Glimpse into any classroom in the country, and it wouldn’t be surprising to see students interacting and working together, engaged in group projects or other forms of collaboration. But in the Fulton County Schools system in Atlanta, Georgia, it’s equally common to walk through a school building and see teachers engaged in similar types of collaborative learning and problem solving. That’s because teachers in Fulton County Schools have opportunities for collaborative and personalized professional learning opportunities. These educators collaborate on lesson plans, visit each other’s classrooms, and study student work together. Student data drives teachers‘ learning and helps pinpoint what they need to do differently to ensure they meet the needs of their students. In short, these teachers have more time within their schools to focus on improving teaching. And all of this creates a learning-focused culture within their schools that helps sustain the teachers’ professional growth and development.

So what are the key elements of this type of strong, collaborative professional learning?

First, teachers want—and benefit the most from—job-embedded professional learning that happens within their school day. At the Bill & Melinda Gates Foundation, we believe that schools are where the action of learning happens—for both students and teachers. It’s crucial to recognize that teachers need the time and space in their schools to plan, collaborate, learn, and reflect. For example, in its recent Reimagining the School Day report, the Center for American Progress (CAP) looked at five promising innovative school schedules—all of which included additional time for teachers to plan and collaborate.

The thinking is that “providing teachers with more time to plan and attend to other responsibilities throughout the school day creates systematic opportunities to support new teachers and stretch more seasoned teachers—increasing the likelihood of teacher retention,” according to the CAP report.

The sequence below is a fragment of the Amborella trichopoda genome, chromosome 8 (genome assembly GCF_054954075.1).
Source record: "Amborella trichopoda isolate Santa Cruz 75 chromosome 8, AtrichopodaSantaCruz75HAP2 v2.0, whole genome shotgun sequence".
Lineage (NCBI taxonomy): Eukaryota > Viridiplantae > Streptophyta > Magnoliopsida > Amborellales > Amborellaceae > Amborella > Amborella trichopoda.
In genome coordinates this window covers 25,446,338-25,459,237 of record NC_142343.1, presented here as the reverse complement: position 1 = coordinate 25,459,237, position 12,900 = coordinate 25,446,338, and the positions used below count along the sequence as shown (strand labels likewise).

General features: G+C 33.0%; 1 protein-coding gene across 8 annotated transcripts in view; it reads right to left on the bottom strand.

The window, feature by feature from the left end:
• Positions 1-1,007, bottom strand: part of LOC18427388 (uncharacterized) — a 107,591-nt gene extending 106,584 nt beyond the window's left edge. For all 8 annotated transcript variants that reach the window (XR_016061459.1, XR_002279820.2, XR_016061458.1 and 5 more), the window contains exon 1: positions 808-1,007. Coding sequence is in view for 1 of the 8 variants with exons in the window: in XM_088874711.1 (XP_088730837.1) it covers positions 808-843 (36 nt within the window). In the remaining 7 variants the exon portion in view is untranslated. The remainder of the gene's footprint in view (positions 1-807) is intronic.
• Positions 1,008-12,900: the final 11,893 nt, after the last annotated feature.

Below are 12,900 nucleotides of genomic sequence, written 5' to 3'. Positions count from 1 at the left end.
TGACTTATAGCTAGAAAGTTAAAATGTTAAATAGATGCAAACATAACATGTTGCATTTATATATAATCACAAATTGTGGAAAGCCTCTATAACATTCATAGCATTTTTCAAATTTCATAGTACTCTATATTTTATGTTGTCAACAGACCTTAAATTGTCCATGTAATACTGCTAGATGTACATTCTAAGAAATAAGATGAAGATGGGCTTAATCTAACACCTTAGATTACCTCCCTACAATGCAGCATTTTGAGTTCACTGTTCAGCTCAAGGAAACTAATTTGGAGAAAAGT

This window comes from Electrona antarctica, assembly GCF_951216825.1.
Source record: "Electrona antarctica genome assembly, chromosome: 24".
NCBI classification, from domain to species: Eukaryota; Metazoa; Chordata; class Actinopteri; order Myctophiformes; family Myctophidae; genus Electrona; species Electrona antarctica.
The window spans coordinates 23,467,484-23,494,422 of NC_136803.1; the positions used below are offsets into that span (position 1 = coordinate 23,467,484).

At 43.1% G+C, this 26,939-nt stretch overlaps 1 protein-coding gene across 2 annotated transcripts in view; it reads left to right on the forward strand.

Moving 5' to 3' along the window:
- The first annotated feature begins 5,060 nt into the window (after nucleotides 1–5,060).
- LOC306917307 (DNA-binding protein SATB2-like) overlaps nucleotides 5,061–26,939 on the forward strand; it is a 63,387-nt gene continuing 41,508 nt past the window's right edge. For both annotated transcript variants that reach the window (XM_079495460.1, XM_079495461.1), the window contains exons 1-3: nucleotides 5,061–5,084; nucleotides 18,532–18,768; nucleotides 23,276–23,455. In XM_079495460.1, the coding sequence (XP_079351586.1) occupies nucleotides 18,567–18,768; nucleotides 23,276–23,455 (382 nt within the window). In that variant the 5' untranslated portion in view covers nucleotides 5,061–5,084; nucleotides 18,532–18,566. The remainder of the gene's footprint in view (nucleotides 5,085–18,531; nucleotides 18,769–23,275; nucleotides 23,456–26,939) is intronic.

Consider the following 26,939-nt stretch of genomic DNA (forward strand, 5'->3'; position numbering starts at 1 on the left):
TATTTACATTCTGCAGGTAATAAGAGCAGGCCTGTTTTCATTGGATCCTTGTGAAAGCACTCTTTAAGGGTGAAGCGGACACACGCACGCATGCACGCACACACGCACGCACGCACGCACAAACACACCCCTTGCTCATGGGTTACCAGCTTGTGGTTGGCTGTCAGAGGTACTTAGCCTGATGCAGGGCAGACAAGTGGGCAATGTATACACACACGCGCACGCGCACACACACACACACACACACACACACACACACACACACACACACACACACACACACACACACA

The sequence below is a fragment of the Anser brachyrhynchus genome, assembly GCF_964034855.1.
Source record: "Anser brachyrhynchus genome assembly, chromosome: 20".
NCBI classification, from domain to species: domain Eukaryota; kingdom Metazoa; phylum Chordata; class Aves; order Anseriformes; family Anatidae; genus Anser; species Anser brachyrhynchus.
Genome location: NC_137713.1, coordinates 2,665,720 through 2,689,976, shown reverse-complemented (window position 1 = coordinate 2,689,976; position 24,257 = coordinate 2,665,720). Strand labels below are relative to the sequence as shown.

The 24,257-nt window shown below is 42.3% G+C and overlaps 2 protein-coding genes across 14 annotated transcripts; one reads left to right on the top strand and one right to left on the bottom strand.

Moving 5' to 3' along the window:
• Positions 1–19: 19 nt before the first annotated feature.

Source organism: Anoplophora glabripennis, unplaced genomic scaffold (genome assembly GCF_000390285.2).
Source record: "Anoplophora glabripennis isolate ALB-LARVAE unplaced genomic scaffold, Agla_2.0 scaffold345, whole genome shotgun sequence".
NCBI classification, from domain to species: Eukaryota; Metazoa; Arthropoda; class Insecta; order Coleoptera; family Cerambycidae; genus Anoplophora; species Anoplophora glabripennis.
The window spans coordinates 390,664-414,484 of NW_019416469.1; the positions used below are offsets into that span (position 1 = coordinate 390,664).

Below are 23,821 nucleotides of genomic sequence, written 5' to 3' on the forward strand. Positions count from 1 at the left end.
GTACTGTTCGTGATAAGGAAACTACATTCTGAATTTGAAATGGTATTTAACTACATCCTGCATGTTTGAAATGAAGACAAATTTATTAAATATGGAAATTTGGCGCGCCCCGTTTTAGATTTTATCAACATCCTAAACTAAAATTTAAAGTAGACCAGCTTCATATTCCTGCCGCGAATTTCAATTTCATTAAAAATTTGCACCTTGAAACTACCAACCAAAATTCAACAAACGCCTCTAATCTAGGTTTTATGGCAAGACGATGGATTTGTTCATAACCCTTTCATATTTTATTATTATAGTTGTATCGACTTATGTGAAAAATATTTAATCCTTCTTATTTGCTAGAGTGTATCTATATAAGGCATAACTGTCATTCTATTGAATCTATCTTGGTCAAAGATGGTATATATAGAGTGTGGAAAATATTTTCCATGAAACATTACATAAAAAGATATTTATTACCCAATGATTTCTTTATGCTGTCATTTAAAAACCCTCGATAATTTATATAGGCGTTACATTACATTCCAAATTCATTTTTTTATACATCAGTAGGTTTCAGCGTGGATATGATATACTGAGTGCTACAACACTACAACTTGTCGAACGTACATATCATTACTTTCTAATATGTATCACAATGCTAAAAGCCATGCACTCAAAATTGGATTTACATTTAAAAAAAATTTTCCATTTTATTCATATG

Second, teachers reap tremendous benefits from working with teams of colleagues—especially those who teach the same grade or subject—to plan and share best practices. And it is particularly important for teachers to have time to collaborate on reviewing data to understand what’s working and where to focus for improvement. These data could come from formative assessments or they could be artifacts of student work, but they should be available to teachers in real time so that they can continuously refine their practice to support students.

Third, professional learning should be anchored in a strong instructional system that includes coherent and relevant materials, tools, and curricula that are aligned to high standards. In the District of Columbia Public Schools system, teachers engage in content-specific professional learning that is tied to the district’s curricula. Notably, the learning happens within the teachers’ schools, in small groups that take a dynamic inquiry-based approach and build on their learning from one week to the next. This cycle of inquiry and collaboration enables the teachers to better use and adapt the curricula to meet their students’ needs.

Teachers have a wealth of expertise, but too few opportunities to share that expertise. School-level improvements begin with the actions and behaviors of the adults in the building. Supporting students most in need requires a close examination of data, curriculum, and instructional practices. This provides every reason to expand professional learning opportunities that fuel collaboration and continuous improvement.